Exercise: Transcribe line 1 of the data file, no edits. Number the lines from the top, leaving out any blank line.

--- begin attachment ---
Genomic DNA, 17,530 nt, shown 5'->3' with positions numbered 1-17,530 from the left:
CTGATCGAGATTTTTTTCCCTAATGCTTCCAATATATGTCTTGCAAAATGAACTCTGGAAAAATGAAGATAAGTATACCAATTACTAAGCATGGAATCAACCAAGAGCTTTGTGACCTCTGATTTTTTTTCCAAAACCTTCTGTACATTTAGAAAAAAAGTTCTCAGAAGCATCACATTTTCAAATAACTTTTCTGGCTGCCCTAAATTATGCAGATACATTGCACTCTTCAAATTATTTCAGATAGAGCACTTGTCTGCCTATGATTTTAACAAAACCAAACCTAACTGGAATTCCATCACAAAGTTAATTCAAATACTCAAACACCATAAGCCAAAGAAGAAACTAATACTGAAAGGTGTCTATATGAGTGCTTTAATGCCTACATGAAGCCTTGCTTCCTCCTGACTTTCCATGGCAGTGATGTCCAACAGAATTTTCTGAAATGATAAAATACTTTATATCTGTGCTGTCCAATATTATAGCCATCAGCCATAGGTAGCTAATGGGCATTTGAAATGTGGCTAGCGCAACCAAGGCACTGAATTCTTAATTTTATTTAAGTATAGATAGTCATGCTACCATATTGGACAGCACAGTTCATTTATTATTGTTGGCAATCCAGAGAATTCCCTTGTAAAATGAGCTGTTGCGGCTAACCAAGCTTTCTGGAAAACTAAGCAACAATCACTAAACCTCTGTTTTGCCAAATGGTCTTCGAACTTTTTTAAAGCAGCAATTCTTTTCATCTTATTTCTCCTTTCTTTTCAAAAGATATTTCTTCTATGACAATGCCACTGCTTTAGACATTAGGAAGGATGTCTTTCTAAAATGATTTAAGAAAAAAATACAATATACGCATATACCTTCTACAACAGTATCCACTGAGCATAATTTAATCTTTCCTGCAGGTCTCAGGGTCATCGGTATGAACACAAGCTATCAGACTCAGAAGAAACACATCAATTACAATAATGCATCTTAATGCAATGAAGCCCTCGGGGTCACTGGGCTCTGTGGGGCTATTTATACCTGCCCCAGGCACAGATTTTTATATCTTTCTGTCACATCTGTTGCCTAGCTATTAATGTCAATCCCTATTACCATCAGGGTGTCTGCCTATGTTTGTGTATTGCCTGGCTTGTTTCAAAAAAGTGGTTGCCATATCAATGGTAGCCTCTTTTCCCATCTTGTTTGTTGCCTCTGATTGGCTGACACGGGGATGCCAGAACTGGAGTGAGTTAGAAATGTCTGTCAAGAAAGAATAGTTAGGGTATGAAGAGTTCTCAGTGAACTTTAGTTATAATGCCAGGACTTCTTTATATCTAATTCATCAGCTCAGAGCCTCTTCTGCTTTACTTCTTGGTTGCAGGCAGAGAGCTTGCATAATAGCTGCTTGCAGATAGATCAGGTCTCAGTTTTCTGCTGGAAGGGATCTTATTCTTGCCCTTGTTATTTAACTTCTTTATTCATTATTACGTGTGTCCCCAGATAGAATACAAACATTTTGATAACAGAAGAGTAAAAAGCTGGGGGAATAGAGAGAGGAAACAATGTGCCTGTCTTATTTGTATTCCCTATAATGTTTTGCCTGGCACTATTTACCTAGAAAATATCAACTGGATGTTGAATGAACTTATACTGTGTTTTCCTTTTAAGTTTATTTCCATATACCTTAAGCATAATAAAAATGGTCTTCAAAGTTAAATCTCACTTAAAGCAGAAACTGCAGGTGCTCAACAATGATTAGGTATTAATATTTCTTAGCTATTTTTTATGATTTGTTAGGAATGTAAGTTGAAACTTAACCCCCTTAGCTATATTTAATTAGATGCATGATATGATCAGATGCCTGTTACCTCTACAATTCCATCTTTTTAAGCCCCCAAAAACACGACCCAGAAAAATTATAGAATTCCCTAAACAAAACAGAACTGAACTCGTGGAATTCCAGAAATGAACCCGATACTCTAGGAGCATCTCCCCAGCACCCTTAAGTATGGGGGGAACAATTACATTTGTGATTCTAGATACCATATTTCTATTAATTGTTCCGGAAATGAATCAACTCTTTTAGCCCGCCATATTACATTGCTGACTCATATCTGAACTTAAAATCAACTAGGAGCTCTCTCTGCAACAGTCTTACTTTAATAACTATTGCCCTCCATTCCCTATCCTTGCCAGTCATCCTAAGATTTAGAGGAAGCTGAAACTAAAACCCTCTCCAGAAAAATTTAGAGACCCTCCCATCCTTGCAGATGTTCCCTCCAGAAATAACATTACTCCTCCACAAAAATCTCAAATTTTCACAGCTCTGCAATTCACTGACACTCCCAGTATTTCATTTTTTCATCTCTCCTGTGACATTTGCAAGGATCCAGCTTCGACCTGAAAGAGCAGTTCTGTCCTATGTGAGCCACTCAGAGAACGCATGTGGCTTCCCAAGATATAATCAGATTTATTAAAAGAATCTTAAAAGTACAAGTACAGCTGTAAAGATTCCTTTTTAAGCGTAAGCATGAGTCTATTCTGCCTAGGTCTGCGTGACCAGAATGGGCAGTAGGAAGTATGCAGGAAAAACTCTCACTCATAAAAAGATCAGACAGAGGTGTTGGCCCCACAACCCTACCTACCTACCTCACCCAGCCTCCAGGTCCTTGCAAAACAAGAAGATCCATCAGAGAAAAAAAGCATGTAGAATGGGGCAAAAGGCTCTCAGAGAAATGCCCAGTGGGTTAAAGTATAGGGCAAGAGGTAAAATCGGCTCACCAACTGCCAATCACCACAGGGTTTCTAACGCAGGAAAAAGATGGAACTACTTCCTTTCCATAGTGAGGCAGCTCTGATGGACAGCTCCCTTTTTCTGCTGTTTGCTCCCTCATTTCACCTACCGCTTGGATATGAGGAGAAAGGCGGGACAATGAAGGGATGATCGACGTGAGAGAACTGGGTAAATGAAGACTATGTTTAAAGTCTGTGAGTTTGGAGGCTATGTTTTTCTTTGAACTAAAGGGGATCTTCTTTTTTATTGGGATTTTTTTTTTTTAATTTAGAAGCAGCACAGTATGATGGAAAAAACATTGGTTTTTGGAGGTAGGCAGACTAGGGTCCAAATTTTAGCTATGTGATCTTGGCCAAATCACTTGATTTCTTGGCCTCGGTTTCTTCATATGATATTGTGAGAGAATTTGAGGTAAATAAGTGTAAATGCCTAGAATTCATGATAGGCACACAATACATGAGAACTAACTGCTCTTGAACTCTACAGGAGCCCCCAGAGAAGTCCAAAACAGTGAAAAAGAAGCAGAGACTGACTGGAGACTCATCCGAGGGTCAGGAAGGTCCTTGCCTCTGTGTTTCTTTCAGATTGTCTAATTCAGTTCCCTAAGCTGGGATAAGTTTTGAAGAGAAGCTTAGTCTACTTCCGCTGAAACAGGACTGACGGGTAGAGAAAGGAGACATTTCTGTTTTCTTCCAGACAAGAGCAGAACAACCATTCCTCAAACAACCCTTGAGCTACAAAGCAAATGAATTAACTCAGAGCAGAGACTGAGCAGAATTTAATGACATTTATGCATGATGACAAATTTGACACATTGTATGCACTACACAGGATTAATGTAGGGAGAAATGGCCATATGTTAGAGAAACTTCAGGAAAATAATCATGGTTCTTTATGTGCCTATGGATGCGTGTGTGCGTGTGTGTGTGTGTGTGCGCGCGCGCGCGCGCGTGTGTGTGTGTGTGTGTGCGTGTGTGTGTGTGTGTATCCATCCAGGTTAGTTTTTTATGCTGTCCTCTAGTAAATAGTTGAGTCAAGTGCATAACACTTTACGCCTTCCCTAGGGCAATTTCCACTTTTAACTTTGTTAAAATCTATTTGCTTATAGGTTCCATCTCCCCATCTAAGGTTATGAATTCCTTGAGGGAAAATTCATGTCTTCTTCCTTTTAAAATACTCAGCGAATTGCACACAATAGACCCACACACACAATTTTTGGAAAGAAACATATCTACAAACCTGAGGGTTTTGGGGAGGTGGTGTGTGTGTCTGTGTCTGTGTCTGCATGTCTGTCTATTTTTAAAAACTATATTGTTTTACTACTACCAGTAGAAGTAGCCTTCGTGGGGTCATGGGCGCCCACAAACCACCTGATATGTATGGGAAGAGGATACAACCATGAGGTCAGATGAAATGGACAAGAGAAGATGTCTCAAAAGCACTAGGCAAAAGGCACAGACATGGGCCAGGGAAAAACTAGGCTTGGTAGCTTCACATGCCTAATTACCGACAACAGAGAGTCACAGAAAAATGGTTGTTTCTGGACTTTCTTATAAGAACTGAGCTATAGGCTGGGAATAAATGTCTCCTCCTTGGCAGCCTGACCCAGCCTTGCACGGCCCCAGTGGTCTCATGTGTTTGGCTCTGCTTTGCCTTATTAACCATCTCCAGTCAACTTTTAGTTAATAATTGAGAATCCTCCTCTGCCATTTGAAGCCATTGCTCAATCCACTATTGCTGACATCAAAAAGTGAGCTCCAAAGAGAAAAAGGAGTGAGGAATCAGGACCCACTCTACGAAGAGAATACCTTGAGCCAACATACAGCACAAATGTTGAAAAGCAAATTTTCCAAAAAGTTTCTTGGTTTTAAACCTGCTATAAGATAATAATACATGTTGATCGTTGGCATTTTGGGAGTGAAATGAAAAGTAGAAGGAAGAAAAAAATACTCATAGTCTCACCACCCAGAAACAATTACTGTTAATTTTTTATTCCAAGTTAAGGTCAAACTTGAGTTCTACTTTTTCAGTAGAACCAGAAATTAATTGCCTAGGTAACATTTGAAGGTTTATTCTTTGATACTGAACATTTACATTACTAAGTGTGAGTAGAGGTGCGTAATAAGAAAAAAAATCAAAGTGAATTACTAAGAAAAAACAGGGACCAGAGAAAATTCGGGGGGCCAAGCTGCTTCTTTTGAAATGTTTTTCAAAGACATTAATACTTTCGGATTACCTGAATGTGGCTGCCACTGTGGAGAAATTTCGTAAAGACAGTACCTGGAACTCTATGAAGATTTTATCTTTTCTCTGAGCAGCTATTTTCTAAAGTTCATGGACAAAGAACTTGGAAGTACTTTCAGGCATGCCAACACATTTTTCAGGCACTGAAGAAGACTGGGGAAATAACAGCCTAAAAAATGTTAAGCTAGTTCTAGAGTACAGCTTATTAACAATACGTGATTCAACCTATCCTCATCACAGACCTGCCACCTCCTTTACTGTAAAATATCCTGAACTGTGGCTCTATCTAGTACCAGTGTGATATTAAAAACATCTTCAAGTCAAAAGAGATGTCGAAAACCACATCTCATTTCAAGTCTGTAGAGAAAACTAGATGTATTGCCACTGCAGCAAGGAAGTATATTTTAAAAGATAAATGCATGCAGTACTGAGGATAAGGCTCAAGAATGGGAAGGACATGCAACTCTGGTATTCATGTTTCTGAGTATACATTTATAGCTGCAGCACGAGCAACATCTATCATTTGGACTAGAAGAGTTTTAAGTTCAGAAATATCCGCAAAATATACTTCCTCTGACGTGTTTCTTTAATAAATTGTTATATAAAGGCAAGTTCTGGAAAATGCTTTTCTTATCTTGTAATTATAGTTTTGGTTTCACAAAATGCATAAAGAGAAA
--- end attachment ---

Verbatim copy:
Genomic DNA, 17,530 nt, shown 5'->3' with positions numbered 1-17,530 from the left: